Barking up the obsessive tree?
March 9, 2010 3:24 PM   Subscribe

Can I train myself to not to obsess about some (slightly) pesky barking dogs?

There's a small farm next door, and a little house where the caretaker lives with her 3 dogs. Our property is separated by a small forested gully, and there's roughly 350 feet from our house to their fenced yard.

The barking was never an issue when leaves were on the trees, but during winter we can hear the dogs barking (very faintly) from inside our house. They don't bark continuously, just a few barks every 10 minutes or so and only during daylight hours. Of course they'll go nuts if a delivery truck or jogger passes, but nothing out of the ordinary for a dog.

I've developed some sort of obsession about these dogs. I loathe their barking, even though I can barely hear it from within our house. When I walk by the windows facing them, I always check to see if they're out. I think I'm starting to "hear" barking when they're not actually barking. Sometimes I can't think about our house without thinking in terms of how much I hate those damn dogs. Our setting is just so peaceful when they're not outside; I'm just a wreck that they're messing it up.

I recognize that the problem might be me. My spouse doesn't mind the dogs, other than the fact that they bother me.

Is there anything I can do to desensitize myself to this problem?

I don't feel in control of my own happiness here.
posted by anonymous to Health & Fitness (10 answers total) 1 user marked this as a favorite
Weeds grow because we don't like them.

Learn this mantra, own it. Have you been over to the farm? Go there, meet the dogs, learn their names. In a way, these are your dogs too.

"bark, bark, bark"

"Oh, excellent! My friends are still alive and happy!"
posted by Meatbomb at 3:36 PM on March 9, 2010 [7 favorites]

Oh, and learn their barks too.

"bark, bark"

"That sounds like Rex. Excellent job, Rex, you go!"
posted by Meatbomb at 3:38 PM on March 9, 2010 [1 favorite]

Have you tried leaving a radio or TV on at a low volume while you're home? This seems like a good way to mask the sound of faint, intermittent barking.
posted by kitty teeth at 3:40 PM on March 9, 2010

Evergreens as a year-round sound barrier?
posted by IAmBroom at 4:46 PM on March 9, 2010 [1 favorite]

Is it faint enough to be drowned out by white noise? TV? Music?

Like you, I loathe my neighbors yapping dog(s), but I find that if I distract myself with something else to listen to, they quickly fade from my consciousness.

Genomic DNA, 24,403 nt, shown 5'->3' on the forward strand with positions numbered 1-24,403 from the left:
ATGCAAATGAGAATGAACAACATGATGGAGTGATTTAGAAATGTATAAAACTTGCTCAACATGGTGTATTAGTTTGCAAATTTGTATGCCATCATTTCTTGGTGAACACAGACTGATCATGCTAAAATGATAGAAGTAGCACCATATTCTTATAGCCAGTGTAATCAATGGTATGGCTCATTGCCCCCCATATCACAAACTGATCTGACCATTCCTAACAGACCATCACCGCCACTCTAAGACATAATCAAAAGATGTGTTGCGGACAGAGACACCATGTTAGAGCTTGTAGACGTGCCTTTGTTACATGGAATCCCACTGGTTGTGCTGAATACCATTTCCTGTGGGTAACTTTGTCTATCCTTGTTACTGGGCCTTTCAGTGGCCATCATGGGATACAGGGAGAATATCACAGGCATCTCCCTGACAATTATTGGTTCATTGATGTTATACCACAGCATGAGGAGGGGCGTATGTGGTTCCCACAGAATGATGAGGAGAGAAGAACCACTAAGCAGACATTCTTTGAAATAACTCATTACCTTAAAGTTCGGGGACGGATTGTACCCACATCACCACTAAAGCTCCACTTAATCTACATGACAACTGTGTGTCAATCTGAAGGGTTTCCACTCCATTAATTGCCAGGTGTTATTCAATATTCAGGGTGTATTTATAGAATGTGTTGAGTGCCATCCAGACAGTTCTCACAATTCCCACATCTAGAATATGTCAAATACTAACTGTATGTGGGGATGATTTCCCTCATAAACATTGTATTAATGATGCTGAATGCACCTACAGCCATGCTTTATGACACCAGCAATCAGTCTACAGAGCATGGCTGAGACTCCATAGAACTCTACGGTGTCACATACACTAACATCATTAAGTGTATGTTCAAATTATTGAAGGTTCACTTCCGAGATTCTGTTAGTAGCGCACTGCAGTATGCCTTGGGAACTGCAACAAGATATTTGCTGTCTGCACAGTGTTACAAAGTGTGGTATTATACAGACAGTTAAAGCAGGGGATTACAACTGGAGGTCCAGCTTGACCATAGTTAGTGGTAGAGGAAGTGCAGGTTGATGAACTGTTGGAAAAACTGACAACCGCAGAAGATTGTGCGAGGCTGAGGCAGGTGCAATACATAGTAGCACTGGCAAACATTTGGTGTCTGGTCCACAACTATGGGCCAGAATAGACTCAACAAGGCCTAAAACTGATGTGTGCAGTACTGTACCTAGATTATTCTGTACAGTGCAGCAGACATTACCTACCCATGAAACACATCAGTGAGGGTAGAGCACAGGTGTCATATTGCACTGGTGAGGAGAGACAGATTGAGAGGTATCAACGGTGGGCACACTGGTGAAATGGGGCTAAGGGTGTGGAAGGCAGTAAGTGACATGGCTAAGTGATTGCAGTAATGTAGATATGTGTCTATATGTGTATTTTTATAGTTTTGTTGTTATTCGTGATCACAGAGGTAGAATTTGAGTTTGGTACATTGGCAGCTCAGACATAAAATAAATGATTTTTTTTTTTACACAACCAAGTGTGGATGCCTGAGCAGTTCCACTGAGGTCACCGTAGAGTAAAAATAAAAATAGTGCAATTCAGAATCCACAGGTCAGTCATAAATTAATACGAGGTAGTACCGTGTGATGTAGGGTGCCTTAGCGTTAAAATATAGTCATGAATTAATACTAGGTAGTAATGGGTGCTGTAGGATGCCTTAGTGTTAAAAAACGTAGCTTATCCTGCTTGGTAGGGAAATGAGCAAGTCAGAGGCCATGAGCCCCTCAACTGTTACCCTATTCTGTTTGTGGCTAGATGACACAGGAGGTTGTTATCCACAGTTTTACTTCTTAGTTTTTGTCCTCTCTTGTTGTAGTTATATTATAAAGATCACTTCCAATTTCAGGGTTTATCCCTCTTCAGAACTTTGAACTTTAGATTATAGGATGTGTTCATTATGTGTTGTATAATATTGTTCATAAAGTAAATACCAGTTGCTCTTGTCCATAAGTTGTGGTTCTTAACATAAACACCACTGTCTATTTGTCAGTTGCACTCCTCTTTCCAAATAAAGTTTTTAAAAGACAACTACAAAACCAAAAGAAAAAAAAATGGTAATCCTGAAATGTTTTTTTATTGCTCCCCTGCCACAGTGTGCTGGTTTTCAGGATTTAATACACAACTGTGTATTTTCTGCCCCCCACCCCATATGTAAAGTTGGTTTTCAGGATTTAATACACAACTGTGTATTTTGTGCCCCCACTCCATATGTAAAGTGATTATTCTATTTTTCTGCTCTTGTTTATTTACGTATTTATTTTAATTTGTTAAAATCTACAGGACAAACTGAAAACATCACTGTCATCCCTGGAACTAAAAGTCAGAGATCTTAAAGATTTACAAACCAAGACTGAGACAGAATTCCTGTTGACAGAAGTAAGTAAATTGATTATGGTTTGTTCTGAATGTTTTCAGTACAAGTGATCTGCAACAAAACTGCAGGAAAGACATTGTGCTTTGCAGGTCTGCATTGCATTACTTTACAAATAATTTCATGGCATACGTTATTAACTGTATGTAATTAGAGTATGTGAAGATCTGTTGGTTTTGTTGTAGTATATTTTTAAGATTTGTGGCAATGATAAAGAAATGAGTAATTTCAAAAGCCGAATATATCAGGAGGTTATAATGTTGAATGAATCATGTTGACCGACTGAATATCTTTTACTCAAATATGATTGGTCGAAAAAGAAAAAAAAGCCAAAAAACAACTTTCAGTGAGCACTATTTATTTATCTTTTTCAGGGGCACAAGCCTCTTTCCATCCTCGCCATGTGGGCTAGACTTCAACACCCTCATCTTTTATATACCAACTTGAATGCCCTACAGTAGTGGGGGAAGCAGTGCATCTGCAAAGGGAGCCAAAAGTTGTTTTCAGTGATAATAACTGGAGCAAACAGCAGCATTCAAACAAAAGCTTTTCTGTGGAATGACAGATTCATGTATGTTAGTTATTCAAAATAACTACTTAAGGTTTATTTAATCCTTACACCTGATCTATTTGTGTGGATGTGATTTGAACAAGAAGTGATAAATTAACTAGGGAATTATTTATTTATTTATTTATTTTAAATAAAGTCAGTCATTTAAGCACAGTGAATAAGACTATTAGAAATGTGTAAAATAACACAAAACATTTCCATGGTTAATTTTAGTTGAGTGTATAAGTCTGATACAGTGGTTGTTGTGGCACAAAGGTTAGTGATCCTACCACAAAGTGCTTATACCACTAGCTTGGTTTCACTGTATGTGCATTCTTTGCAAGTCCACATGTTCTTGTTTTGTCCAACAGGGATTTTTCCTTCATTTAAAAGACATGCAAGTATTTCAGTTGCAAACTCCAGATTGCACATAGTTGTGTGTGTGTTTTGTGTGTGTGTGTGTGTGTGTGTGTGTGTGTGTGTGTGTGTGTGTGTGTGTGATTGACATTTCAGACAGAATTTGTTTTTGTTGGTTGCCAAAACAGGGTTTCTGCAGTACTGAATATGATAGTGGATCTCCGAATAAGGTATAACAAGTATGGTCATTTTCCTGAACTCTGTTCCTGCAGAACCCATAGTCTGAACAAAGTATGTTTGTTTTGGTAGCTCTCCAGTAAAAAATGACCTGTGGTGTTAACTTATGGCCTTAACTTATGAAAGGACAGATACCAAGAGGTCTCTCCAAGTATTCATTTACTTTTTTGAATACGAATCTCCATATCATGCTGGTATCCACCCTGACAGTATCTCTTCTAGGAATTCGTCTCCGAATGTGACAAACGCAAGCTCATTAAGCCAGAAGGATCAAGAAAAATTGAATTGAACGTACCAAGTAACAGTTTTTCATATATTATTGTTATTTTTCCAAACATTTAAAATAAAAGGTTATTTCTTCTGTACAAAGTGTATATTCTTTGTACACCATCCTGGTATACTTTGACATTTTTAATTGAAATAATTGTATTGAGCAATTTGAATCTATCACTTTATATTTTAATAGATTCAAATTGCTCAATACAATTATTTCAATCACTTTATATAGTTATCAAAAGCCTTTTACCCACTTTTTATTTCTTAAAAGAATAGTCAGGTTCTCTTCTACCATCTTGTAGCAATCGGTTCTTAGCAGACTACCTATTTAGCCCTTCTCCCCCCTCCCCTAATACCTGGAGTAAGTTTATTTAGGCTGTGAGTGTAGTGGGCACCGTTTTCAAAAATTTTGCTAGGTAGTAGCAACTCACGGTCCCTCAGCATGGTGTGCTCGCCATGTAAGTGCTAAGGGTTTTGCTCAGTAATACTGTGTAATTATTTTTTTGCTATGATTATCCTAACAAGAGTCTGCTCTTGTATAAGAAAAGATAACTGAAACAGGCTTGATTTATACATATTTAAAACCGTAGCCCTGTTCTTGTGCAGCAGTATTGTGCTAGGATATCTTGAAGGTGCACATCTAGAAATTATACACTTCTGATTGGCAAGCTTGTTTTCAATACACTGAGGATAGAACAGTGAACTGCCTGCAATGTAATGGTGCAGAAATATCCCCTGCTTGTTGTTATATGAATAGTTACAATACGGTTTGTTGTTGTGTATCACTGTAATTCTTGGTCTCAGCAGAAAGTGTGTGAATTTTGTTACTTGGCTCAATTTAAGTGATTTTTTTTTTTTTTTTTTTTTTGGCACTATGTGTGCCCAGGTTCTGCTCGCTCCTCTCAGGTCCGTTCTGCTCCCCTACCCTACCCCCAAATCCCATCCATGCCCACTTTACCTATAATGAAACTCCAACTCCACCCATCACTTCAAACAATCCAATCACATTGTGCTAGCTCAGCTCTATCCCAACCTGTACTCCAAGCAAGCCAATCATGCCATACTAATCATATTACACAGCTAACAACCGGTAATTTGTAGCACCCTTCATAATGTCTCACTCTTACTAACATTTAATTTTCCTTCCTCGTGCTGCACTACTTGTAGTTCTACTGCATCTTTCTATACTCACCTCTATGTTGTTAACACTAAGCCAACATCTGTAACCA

posted by madajb at 5:03 PM on March 9, 2010

My back yard opens to a common area...within 200 yards of my house are 15 other back yards, half have dogs, half of those dogs bark... I don't even notice it..and when I do, I think (and smile) that's not my dog barking (and gloat a bit, cuz the husky hardly ever barks)...

Get your own non-barking dog and gloat a lot...

And, I like Meatbomb's idea as well... make them your friends....
posted by HuronBob at 5:12 PM on March 9, 2010

We have a barker across the street and his barking is not faint when we're inside. We've discovered that if we can take a minute and go talk to him, give him a pet and maybe a dog biscuit (approved by the owner), he calms down considerably. He misses his people while they're gone (they both work out of the home while we both work from home) and a few moments with us seem to make all the difference.

Make friends with them! Bring them owner-approved treats! You might be surprised how they respond.
posted by cooker girl at 5:43 PM on March 9, 2010 [1 favorite]

Get to know the neighbor and the dogs. Once you recognize their barks by ear, as it were, your mind will turn to what they might be doing and how much fun they might be having, and it won't bother you.
posted by davejay at 6:07 PM on March 9, 2010

I think I'm starting to "hear" barking when they're not actually barking. Sometimes I can't think about our house without thinking in terms of how much I hate those damn dogs.

Is something else going on in your life right now? Because from what you're describing of the situation, you seem to be having a disproportionate reaction. I know that when I'm going crazy with a problem (work, family, etc.) I often latch onto something that is inconsequential to everyone else but me and work myself up into a total froth over it. This sounds like this kind of situation to me.

I think the only thing to do to regain control over your own happiness is to see if this is really about the dogs or about something else. If it really is about the dogs, then I suggest running white noise all the time to mask them.
posted by crankylex at 6:35 PM on March 9, 2010 [3 favorites]

I don't know how helpful this is, but this poem by Billy Collins sort of explains how he deals with the same problem.

Another Reason Why I Don't Keep A Gun In The House

The neighbors' dog will not stop barking.
He is barking the same high, rhythmic bark
that he barks every time they leave the house.
They must switch him on on their way out.

The neighbors' dog will not stop barking.
I close all the windows in the house
and put on a Beethoven symphony full blast
but I can still hear him muffled under the music,
barking, barking, barking,

and now I can see him sitting in the orchestra,
his head raised confidently as if Beethoven
had included a part for barking dog.

When the record finally ends he is still barking,
sitting there in the oboe section barking,
his eyes fixed on the conductor who is
entreating him with his baton

while the other musicians listen in respectful
silence to the famous barking dog solo,
that endless coda that first established
Beethoven as an innovative genius.
posted by TrarNoir at 7:09 PM on March 10, 2010 [2 favorites]

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